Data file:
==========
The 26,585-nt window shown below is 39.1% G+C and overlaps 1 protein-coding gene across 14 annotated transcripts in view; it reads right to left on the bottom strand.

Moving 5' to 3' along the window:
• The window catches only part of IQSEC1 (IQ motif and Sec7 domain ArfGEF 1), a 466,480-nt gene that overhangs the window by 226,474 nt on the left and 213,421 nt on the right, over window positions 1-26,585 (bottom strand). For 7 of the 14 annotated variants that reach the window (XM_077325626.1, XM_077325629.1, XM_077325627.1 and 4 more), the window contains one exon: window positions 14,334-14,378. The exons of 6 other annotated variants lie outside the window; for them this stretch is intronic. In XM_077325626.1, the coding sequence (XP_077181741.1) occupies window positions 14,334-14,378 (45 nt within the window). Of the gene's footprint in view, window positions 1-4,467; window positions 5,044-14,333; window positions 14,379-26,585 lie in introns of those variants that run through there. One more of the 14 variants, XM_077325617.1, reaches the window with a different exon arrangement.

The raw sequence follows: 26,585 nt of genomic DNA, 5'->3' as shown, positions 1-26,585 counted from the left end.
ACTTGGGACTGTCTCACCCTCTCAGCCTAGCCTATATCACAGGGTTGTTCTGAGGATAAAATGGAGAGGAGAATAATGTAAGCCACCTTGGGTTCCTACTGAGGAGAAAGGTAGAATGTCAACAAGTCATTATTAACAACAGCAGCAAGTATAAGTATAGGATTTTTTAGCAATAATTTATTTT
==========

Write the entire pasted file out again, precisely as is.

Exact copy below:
The 26,585-nt window shown below is 39.1% G+C and overlaps 1 protein-coding gene across 14 annotated transcripts in view; it reads right to left on the bottom strand.

Moving 5' to 3' along the window:
• The window catches only part of IQSEC1 (IQ motif and Sec7 domain ArfGEF 1), a 466,480-nt gene that overhangs the window by 226,474 nt on the left and 213,421 nt on the right, over window positions 1-26,585 (bottom strand). For 7 of the 14 annotated variants that reach the window (XM_077325626.1, XM_077325629.1, XM_077325627.1 and 4 more), the window contains one exon: window positions 14,334-14,378. The exons of 6 other annotated variants lie outside the window; for them this stretch is intronic. In XM_077325626.1, the coding sequence (XP_077181741.1) occupies window positions 14,334-14,378 (45 nt within the window). Of the gene's footprint in view, window positions 1-4,467; window positions 5,044-14,333; window positions 14,379-26,585 lie in introns of those variants that run through there. One more of the 14 variants, XM_077325617.1, reaches the window with a different exon arrangement.

The raw sequence follows: 26,585 nt of genomic DNA, 5'->3' as shown, positions 1-26,585 counted from the left end.
ACTTGGGACTGTCTCACCCTCTCAGCCTAGCCTATATCACAGGGTTGTTCTGAGGATAAAATGGAGAGGAGAATAATGTAAGCCACCTTGGGTTCCTACTGAGGAGAAAGGTAGAATGTCAACAAGTCATTATTAACAACAGCAGCAAGTATAAGTATAGGATTTTTTAGCAATAATTTATTTT